Frequently Asked Questions

FAQ | Disaster Relief in North Carolina

I am a nurse licensed out-of-state and would like to volunteer to help North Carolina disaster victims. Will my nursing license from another state be acceptable?

During periods of official disaster designation, nurses from states outside of North Carolina (NC) are authorized to practice in NC in an organized system/facility, with the American Red Cross, or with other official Disaster Relief Organizations under the following guidelines:

  • Nurses holding an active, unrestricted multi-state license in any Nurse Licensure Compact State can practice in North Carolina at any time.
  • Nurses holding an active, unrestricted single state license in a non-compact state can practice in North Carolina during periods of official disaster designation without obtaining licensure in North Carolina.
  • Prior to allowing practice, the employing system/facility, the American Red Cross, or other official Disaster Relief Organizations, must verify active, unrestricted licensure of all nurses (Registered Nurse and Licensed Practical Nurse), from all states (compact and non-compact). Licensure information can be verified easily through "NURSYS QuickConfirm License Verification."
  • The employing system/facility must maintain a record of the names and verified license numbers for a period of one year and provide this information to the Board if requested.
Where can I volunteer my services as a licensed nurse?

You can volunteer through a volunteer organization such as the American Red Cross, an employing North Carolina healthcare system/facility, or other official Disaster Relief Organization. The eligibility requirements for volunteers is available at the official American Red Cross website.

The North Carolina Board of Nursing does not need to approve the organization or agency in which you choose to volunteer.

How can I work as a Nurse Practitioner in North Carolina from another state?

A Nurse Practitioner working in North Carolina from out-of-state must be supervised by a physician licensed with the North Carolina Medical Board.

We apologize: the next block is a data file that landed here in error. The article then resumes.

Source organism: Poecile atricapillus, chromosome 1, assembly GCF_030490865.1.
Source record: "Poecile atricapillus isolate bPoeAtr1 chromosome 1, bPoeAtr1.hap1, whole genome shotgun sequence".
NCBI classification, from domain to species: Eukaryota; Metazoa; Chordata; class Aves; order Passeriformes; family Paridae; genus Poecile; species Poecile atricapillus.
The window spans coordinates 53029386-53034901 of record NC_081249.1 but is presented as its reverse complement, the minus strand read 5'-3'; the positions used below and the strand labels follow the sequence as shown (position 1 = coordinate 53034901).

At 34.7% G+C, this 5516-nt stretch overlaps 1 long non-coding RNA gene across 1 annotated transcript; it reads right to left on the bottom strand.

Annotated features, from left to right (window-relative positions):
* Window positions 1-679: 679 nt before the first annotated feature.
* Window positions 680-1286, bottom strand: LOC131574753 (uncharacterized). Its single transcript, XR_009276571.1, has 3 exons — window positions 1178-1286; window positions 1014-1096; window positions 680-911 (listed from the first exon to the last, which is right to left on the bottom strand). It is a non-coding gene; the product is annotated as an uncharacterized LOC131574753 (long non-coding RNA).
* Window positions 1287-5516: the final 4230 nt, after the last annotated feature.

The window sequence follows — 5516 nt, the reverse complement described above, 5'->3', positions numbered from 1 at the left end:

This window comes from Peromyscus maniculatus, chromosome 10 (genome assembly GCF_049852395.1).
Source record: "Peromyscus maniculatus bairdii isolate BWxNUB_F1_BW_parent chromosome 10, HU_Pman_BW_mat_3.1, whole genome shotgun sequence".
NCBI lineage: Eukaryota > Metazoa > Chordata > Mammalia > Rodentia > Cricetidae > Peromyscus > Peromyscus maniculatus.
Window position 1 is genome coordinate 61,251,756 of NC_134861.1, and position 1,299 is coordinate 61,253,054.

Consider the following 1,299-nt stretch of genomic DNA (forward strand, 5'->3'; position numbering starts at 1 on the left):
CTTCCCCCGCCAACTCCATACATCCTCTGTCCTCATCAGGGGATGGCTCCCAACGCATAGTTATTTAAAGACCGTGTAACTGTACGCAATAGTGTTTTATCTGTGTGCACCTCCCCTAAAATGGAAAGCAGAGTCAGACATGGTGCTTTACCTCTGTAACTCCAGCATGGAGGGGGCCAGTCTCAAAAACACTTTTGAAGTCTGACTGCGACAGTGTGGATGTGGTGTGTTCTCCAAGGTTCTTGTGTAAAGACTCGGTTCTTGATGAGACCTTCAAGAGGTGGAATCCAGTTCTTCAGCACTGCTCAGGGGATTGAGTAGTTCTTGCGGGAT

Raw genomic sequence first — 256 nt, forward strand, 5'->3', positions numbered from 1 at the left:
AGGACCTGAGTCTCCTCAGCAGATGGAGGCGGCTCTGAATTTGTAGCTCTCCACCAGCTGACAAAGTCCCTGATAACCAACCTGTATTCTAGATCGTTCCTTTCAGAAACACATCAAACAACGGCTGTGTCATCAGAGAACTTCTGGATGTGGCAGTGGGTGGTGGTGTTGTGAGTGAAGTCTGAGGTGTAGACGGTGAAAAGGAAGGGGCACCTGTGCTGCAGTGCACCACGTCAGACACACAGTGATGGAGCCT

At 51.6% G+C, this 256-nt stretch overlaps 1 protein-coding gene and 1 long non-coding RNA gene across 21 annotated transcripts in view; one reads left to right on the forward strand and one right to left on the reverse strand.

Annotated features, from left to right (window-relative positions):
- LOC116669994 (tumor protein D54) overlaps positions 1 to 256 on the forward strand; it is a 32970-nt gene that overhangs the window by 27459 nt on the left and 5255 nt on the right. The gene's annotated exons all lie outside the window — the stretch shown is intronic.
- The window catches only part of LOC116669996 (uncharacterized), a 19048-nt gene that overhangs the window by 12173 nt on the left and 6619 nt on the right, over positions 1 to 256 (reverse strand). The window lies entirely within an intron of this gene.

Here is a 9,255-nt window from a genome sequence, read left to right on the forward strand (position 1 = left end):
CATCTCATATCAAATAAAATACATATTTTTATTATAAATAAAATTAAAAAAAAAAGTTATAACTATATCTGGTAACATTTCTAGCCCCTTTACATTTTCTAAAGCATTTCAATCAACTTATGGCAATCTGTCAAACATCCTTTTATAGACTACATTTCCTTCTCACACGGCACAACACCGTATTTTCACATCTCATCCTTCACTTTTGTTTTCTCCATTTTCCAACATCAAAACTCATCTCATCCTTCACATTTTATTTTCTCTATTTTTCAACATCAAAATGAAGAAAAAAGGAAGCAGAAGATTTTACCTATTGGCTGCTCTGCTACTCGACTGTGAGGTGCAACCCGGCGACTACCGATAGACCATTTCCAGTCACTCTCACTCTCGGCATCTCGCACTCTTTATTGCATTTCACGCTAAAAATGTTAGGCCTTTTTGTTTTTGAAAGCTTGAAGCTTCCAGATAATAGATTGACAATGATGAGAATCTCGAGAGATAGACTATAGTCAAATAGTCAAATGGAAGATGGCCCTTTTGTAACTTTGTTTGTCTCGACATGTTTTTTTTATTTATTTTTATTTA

Additional information can be found at: 

During a disaster, can I be required to come to work? If I refuse, does this constitute patient abandonment? If I do report for work, what do I do if my employer requires me to stay longer than my designated shift and I am fatigued?

In a disaster situation, available caregivers and managers/administrators need to work together to provide care for essential client needs while assuring rest periods for one another.

It is essential that Registered Nurse managers/administrators and nursing staff work together to provide safe care to all clients in a manner consistent with nursing law and rules. Clear communication is essential to arrive at solutions that best focus on essential client care needs without compromising either patient safety or a nurse’s license. Short staffing and extended work hours pose considerable challenges for licensed nurses and managers/administrators in emergency situations.

For more specific information regarding Extended Work Hours, Short Staffing, and Abandonment, please review the North Carolina Board of Nursing position statement titled, Staffing and Patient/ Client Safety.

*The North Carolina Board of Nursing and the Division of Health Service Regulation have issued a Joint Position Statement on Nursing Work Environments that may provide additional guidance.

Last Changed: 5-March-2024